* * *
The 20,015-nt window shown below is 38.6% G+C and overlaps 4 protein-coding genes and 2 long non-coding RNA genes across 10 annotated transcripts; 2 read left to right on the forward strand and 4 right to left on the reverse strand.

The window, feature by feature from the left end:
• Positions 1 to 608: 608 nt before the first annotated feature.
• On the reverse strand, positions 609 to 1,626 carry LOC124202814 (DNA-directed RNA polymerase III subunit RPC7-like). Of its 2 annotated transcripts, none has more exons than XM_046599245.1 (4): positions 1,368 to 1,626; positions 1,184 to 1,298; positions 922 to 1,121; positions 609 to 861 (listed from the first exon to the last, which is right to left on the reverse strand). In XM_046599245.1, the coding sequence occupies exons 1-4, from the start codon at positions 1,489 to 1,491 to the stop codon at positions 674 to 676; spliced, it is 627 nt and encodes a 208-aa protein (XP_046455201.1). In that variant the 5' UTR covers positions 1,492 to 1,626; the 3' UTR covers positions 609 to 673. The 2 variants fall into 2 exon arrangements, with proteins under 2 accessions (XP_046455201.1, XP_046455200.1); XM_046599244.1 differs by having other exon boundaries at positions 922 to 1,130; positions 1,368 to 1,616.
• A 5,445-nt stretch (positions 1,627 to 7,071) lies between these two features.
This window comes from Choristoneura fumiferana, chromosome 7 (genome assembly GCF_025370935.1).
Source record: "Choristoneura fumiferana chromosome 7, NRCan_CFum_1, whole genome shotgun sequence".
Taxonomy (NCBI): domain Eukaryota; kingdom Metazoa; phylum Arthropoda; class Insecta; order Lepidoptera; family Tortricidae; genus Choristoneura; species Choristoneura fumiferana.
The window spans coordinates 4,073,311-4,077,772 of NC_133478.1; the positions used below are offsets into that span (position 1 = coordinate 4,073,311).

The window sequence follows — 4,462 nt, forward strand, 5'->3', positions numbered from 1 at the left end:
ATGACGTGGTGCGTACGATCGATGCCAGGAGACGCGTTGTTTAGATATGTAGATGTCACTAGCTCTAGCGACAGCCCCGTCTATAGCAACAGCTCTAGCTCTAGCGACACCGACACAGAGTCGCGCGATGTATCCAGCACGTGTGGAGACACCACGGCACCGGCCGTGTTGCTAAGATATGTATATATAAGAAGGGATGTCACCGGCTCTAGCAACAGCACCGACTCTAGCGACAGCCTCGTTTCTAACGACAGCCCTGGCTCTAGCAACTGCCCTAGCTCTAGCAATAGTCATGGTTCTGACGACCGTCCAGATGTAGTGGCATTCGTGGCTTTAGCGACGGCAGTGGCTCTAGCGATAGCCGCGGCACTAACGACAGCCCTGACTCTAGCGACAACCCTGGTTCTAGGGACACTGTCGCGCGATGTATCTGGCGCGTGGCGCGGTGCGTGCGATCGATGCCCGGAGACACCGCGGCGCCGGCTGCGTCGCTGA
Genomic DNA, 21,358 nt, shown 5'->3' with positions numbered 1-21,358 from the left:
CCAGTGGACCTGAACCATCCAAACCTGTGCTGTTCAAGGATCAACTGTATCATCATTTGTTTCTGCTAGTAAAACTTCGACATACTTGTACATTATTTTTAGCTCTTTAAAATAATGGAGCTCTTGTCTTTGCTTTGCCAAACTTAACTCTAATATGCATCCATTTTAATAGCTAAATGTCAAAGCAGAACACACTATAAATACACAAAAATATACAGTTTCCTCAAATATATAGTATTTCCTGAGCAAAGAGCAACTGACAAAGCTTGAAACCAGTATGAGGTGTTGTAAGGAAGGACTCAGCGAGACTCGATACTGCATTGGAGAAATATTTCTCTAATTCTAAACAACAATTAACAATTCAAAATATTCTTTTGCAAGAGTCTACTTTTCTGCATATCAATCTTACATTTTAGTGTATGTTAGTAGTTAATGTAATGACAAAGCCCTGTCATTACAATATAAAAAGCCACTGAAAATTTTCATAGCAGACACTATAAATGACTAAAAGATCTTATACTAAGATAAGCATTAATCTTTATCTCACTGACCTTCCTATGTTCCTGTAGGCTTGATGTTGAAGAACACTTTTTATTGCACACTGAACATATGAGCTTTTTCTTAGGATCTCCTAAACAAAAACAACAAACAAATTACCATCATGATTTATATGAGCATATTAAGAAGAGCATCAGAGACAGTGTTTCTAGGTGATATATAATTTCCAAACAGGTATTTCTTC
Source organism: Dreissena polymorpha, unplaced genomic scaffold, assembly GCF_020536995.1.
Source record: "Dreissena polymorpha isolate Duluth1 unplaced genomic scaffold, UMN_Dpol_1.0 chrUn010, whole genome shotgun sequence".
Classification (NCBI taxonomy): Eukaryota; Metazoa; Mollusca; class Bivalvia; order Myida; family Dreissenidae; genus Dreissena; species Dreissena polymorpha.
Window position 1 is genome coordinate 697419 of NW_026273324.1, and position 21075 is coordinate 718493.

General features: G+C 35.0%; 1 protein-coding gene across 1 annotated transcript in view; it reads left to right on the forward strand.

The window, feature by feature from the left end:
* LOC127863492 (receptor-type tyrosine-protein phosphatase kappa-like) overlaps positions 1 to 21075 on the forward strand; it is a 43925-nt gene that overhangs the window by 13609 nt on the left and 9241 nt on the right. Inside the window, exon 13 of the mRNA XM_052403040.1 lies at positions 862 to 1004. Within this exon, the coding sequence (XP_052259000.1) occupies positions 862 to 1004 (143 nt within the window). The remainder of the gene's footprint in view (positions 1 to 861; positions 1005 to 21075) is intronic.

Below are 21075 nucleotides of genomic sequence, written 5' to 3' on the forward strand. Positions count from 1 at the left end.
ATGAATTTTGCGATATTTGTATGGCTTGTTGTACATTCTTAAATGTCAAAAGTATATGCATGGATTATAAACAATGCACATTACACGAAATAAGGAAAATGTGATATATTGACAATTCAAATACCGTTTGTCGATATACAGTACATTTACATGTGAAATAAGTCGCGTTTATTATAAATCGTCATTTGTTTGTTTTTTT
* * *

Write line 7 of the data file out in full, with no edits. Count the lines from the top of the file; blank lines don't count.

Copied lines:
Source record: "Choristoneura fumiferana chromosome 7, NRCan_CFum_1, whole genome shotgun sequence".